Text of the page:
If he’s happy, than I’m happy for him.


I enjoy my stereo and I find it very satisfying to make a change or upgrade that improves the sound but I envy those at times who have something modest and can be happy with it.  Those tend to be sportsmen who save and long for sportsman type gear or car guys lusting for that next awesome ride.  Everyone who has a passion and the time to enjoy it is truly blessed.

Everything I've ever auditioned in a dealer showroom or audio show never sounded the same in my room. It was all, at best, an approximation. 

What it did give me was a damn good idea of how it could sound in my room, and even then, I've always fiddled and tweaked until I got it to where I was satisfied, or off it went to someone else.

That, and all the gear I've bought got great reviews and passed all the measurements tests. Even with that, the sound was never perfect, but it mostly ended up being imminently enjoyable.

All the best,

Many of the lessons learned that I have had over the years are about the room. I started putting in dedicated outlets in 1989. I started using bass traps in the early 90s. One thing I learned back then is that a little damping is good but too much is bad. I was doing work back then in a hemianechoic chamber as an engineer analyzing noise in cars. So I tried adding more and more damping material to my purpose built listening room until I killed the sound. Room reflections are a necessary part of good stereo. Too many reflections is bad but so are too few. Isn’t that what makes this hobby so fun? Some computer programs exist to calculate how much and where to put sound absorption materials. But the best instrument you have is the ears on your head and with some effort and patience good results can be achieved using simpler tools like sound meters and your head.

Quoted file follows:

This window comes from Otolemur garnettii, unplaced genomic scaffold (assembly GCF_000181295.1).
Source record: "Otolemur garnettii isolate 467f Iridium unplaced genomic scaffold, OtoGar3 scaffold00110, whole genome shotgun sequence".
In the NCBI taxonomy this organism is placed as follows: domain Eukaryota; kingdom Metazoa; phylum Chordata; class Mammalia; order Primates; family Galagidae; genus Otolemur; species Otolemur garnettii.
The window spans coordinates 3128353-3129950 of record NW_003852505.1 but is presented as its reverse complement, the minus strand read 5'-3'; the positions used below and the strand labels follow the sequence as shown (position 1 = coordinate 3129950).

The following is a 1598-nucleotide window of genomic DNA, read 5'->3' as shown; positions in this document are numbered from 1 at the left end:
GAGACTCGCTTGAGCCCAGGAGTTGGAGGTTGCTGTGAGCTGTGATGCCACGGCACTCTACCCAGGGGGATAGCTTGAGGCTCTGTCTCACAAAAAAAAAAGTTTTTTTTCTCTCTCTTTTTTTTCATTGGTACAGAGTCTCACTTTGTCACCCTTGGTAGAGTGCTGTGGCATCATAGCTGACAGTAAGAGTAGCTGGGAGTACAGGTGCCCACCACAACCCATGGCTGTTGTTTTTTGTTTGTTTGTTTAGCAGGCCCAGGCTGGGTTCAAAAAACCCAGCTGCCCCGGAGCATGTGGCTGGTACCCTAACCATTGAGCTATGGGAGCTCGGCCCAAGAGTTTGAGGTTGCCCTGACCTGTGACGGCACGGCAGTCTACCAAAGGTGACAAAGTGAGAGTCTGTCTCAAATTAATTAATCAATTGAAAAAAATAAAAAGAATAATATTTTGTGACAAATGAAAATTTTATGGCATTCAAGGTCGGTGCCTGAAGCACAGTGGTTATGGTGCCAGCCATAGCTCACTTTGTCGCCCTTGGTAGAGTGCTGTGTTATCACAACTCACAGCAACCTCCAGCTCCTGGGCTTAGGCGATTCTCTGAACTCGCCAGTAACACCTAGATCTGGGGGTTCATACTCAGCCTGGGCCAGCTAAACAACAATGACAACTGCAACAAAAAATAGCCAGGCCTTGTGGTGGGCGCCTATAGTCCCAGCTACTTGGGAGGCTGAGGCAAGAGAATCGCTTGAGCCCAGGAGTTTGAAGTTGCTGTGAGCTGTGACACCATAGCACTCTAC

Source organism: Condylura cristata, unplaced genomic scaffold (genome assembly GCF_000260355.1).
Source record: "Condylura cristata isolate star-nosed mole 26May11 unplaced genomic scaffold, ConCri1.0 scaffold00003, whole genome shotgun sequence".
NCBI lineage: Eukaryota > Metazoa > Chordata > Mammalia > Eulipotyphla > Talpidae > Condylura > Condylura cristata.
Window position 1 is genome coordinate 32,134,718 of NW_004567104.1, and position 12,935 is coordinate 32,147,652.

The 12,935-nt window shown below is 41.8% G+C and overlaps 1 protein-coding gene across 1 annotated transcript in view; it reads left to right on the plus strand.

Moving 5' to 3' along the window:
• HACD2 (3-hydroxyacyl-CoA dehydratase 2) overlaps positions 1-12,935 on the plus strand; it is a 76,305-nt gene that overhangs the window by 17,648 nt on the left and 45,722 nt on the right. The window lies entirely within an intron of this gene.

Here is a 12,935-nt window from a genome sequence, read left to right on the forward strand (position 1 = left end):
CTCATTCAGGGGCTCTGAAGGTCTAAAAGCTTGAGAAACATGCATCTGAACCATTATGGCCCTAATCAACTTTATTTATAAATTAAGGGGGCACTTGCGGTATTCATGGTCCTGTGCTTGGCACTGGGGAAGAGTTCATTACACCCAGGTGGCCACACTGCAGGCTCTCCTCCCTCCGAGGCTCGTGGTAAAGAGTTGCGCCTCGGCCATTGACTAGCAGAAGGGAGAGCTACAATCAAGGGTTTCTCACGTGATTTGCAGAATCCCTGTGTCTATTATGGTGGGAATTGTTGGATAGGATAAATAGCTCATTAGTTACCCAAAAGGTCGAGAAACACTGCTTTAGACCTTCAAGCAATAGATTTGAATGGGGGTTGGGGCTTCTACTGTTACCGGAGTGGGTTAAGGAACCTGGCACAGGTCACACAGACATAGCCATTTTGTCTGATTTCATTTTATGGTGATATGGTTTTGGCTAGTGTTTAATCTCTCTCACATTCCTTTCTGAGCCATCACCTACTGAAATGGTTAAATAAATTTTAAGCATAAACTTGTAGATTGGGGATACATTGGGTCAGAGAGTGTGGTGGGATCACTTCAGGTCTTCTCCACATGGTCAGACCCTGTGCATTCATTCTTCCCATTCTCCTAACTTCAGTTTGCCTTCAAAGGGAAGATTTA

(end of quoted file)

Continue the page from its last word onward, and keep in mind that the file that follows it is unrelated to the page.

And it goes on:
Corner bass traps are a must. One of the crazy things is when the bass sounds better in the back of the room versus in your listening spot. I found that is caused by the speakers being too far away from the front wall. I always liked the speakers out away from the walls to get a bigger, more airy soundstage but the tradeoff is bass response. Typically a compromise for most speakers.